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TIFF 11: May I Recommend/Skip It

Single tickets went on sale September 3rd and many of my friends and listeners stood in line, waited on line, and called TIFF to buy tickets. While they were doing that, I was busy with TmTm, interviewing Kirk Cooper of Film Market Access (FMA) and one of his interns, Victoria Clowater. Victoria is one of 8 film students/filmmakers that will be exploring the industry side of TIFF courtesy of FMA's Toronto Program: 5 in the Internship and 3 in Networking (FMA also has a Cannes Program.) Victoria had first heard about FMA when she caught a TmTm broadcast while driving back to school (UNB) last year. Also joining me on the show was the director of Patch Town, Craig Goodwill and the cast: Julian Richings, Toya Alexis, and Rob Ramsay. Patch Town screens in Program 1 of Short Cuts Canada, the strongest of the shorts section in this 6 program section.

With the long week-end upon me, I didn't get a chance to post any thoughts about some of the films that I have had a chance to screen before TIFF starts on September 8th. Here goes the first of many other posts to come.

So, What do I recommend?

I am a good person/I am a bad person: A CanCon indie film that is just as good as Veninger's last film, MODRA. Mother-daughter experience without any unnecessary drama or tears. It's always good to go and hear the director talk about her work, but if you cannot afford to see this at TIFF watch for the Mongrel Media release at Canadian cinemas, but go the first week as a second week is never guaranteed for Canadian films!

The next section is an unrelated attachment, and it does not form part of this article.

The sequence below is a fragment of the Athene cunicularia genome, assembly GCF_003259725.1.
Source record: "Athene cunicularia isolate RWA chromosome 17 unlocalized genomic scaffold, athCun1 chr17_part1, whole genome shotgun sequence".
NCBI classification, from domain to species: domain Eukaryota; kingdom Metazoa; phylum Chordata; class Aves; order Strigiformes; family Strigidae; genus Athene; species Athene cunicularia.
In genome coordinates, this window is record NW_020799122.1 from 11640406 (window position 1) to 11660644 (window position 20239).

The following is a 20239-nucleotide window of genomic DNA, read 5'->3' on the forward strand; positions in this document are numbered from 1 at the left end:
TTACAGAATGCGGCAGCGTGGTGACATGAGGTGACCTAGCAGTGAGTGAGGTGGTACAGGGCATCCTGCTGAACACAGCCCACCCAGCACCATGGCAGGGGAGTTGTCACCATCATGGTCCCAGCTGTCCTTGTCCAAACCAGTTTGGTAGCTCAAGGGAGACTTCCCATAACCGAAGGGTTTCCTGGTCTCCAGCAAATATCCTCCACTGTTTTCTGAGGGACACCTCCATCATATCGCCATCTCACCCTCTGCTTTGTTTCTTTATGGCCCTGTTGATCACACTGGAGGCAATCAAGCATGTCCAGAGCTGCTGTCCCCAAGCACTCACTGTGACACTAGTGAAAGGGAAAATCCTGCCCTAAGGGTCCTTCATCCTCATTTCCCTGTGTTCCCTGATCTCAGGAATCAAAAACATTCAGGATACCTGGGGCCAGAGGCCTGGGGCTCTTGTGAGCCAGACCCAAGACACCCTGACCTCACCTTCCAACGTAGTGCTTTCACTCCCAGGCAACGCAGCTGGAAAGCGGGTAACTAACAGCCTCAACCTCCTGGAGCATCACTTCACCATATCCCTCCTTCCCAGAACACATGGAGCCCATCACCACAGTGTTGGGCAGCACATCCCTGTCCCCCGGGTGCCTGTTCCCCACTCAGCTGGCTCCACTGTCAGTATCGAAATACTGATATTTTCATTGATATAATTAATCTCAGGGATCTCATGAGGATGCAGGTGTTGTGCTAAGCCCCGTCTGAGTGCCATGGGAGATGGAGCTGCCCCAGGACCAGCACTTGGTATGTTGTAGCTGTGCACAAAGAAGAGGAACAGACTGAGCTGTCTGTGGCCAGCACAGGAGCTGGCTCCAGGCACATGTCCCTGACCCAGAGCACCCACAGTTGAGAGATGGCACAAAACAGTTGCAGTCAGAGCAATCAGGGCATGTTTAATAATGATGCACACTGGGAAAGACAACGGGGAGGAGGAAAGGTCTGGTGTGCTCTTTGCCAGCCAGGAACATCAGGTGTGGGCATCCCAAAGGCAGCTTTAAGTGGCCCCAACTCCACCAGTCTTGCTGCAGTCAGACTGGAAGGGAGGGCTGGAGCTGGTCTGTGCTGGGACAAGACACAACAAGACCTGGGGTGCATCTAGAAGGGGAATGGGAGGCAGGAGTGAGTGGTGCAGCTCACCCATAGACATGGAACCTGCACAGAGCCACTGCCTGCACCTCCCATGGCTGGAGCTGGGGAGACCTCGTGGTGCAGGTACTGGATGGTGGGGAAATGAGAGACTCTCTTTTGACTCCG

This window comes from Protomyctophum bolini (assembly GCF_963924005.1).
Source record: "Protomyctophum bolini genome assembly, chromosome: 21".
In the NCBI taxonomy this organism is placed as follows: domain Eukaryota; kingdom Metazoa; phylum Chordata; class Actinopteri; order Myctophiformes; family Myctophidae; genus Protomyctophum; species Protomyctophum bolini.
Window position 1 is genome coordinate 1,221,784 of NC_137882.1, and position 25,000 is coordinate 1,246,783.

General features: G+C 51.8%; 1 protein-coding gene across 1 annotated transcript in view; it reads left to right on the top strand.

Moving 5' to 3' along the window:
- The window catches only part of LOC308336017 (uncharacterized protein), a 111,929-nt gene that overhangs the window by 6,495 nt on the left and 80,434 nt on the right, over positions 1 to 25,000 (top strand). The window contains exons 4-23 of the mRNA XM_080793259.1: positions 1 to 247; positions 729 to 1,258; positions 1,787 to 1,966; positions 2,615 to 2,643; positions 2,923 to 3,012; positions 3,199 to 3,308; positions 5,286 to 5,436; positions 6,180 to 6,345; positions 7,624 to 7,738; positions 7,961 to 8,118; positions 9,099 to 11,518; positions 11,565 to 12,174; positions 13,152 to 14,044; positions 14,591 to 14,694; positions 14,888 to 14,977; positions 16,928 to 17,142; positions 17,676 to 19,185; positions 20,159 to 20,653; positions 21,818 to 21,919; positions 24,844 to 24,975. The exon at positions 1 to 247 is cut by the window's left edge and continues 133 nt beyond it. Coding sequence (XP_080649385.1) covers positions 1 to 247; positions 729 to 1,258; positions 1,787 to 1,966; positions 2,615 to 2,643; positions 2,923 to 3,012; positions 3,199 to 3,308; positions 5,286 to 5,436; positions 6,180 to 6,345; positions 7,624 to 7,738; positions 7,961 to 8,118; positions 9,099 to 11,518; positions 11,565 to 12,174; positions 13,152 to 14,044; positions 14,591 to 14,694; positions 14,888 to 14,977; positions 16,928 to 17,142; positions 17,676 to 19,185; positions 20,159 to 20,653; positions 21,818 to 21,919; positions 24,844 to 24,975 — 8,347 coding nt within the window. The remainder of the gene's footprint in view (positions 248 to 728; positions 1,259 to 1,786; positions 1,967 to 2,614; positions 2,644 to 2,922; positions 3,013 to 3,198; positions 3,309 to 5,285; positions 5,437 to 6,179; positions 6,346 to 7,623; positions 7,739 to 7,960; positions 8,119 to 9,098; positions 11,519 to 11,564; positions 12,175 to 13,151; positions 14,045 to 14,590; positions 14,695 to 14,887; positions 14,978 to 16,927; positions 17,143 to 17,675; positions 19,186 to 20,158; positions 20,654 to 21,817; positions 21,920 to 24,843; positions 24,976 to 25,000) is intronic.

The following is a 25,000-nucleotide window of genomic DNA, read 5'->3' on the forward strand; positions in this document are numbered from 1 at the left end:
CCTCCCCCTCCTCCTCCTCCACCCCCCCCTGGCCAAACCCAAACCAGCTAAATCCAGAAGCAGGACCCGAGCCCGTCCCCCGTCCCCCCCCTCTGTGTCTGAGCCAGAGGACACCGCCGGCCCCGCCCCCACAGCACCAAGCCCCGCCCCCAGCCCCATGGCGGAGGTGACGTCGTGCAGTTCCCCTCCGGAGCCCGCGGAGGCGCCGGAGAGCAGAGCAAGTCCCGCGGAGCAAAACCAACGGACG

Le Harve: A sweet gem of a film by one of my favourite directors, Aki Kaurismäki. This film about a young African refugee (Miguel Blondin) in Normandy is not your usual look at the immigrant story thanks to a winning performance from Andre Wilms as a genial shoeshine man who helps the young boy. , and the expected low-key and enchanting acting of . The community spirit that pervades the film contrasts greatly with the gravitas and irony of the Inspector (Jean- Pierre Darroussin) on the hunt for the refugee. Look for other Kaurismäki signatures in the film, like Kati Outinen, the inclusion of a dog named Laika, and music from Little Bob (Roberto Piazza).

Lipstikka: My eyes usually roll at flashbacks in movies, but the technique is used so well in this film that I found them just as fascinating as what the film depicted in its present tense. The film unfolds like a mystery with clues doled out amidst our growing fascination with the two women, friends from teenagehood in Palestine to adulthood and differing paths in London, England. Who are they? Is there a good and a bad gal? What is the secret from the past that underscores the tension between them? The complete truth is never revealed, it cannot be when memory is at play, but the film does offer a conclusion that will have you talking. Director, Jonathan Sagall, his cast and his filmmaking team have created a film in which each frame has substance and interest.